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Stephanie Spray is a filmmaker and PhD candidate in Anthropology at Harvard University. She has produced many works in the Sensory Ethnography Laboratory, including MANAKAMANA (2013, co-directed with Pacho Velez), As Long As There's Breath (2010), Monsoon-Reflections (2008) and Kāle and Kāle (2007). Her current FSC project Snow River will convey, in video and sound, how climate change is altering traditional practices and attitudes toward the land, and life more generally, in the Nepal Himalayas.

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Maria Stenzel is a freelance photojournalist who has covered the environment, science, and culture for National Geographic Magazine since 1991. Among other subjects, she has photographed migratory beekeepers in the United States; indigenous societies in Siberia, Kenya, Borneo, Bolivia and Mexico; and illegal logging in the Peruvian Amazon. Since 1995 Maria has regularly joined scientists on expeditions to Antarctica funded by the National Science Foundation. She was a Knight Science Journalism Fellow at MIT in 2012. Maria's current film project, The Difference Between Night and Day, explores the lives of blind children in India who receive cataract surgery, gaining sight for the first time. The children are subjects in a study conducted by Professor Pawan Sinha, a cognitive brain scientist at MIT.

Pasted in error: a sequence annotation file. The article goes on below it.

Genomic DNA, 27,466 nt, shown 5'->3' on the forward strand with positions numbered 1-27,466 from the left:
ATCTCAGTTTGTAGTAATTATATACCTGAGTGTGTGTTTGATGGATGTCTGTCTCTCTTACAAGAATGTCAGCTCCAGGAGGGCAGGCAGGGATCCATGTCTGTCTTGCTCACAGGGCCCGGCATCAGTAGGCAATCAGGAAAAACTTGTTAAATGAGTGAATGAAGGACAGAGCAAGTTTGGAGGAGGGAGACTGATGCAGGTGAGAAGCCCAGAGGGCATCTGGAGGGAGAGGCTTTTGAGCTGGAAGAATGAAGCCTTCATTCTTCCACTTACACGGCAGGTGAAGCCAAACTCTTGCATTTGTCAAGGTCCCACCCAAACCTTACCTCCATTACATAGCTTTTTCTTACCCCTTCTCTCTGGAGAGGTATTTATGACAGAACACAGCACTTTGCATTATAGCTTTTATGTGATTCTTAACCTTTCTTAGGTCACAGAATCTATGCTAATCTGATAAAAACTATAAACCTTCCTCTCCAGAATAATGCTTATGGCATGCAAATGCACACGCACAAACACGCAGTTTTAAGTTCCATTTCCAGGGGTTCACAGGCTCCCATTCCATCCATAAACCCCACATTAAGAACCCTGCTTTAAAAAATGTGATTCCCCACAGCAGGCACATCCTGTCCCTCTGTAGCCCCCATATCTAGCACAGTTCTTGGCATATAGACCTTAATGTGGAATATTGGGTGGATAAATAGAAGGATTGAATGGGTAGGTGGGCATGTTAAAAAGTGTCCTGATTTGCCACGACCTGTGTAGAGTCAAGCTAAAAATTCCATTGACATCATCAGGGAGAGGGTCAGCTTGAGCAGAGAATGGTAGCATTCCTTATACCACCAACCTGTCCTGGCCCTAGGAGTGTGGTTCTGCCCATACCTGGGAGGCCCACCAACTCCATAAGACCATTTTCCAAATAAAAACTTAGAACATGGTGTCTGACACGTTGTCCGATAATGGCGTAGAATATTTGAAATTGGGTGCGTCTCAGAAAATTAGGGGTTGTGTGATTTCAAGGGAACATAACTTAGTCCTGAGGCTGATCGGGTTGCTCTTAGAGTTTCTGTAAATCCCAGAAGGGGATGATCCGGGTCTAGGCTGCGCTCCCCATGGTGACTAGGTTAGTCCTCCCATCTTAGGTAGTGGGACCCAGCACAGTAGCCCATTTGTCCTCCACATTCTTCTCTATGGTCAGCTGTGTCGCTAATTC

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Julia Yezbick is a filmmaker, artist, and doctoral candidate in Social Anthropology (with Media) with a secondary field in Critical Media Practice. Her work addresses issues such as creative processes and artistic practice, labor and work, the body and the senses, and the ways in which "place" is experienced, constructed, and imagined. Her works have been screened at international film festivals including the Mostra Internacional do Filme Etnográfico, Rio de Janeiro, the Nordic Anthropological Film Association, Stockholm, and the Montreal Ethnographic Film Festival. She is the founding editor of Sensate, an online journal for experiments in critical media practice, and runs Mothlight Microcinema in Detroit, where she is currently conducting her dissertation research. 

Her current project, Manifest Destiny!, is an immersive docu-fiction collaboration with the Detroit-based performance ensemble, The Hinterlands, and filmmaker Ben Gaydos. This piece will use the history of the so-called "frontier" of the Wild West to thoughtfully address the fictions, struggles, realities, and utopic visions of contemporary Detroit. Based in part on a live performance of the same name created by The Hinterlands, this new work will paint a surrealist portrait of Detroit's real material and human landscapes while using the physical language and motifs of the Western to explore and subvert myths being circulated about the city in public discourse and ultimately comment upon American opportunism and Manifest Destiny in a post-industrial era.